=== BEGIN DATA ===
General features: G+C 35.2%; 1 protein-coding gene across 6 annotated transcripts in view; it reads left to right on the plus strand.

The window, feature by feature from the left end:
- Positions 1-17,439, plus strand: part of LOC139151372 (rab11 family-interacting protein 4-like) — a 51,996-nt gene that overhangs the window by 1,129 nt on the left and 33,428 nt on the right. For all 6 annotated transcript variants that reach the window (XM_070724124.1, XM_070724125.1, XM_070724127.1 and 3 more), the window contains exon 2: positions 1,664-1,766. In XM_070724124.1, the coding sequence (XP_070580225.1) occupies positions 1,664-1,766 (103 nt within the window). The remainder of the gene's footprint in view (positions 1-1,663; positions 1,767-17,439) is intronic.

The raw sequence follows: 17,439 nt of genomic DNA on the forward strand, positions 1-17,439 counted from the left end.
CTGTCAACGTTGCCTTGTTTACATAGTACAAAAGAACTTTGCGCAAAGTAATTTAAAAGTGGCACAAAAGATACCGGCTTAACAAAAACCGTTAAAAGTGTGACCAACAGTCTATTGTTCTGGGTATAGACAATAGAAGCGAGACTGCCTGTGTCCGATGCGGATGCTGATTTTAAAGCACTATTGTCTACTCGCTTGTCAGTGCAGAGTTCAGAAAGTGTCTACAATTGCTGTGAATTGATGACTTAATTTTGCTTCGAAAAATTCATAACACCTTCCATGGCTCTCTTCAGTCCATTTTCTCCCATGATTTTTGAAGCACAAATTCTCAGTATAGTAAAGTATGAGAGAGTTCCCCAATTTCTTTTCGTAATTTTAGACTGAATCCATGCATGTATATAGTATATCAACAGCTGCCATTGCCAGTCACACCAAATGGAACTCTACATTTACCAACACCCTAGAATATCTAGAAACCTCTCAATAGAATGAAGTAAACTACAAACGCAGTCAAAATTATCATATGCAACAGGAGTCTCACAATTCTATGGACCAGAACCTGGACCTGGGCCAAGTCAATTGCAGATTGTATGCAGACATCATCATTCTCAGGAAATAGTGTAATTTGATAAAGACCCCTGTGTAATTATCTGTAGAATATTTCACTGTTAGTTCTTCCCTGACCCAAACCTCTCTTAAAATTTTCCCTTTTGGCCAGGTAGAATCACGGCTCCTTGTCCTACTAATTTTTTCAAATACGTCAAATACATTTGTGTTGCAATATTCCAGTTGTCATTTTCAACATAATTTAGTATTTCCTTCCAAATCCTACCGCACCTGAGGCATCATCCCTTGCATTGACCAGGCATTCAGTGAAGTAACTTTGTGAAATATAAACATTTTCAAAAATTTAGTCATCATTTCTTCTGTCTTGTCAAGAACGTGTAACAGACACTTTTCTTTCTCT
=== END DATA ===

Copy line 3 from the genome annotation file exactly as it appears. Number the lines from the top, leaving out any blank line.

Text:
- Positions 1-17,439, plus strand: part of LOC139151372 (rab11 family-interacting protein 4-like) — a 51,996-nt gene that overhangs the window by 1,129 nt on the left and 33,428 nt on the right. For all 6 annotated transcript variants that reach the window (XM_070724124.1, XM_070724125.1, XM_070724127.1 and 3 more), the window contains exon 2: positions 1,664-1,766. In XM_070724124.1, the coding sequence (XP_070580225.1) occupies positions 1,664-1,766 (103 nt within the window). The remainder of the gene's footprint in view (positions 1-1,663; positions 1,767-17,439) is intronic.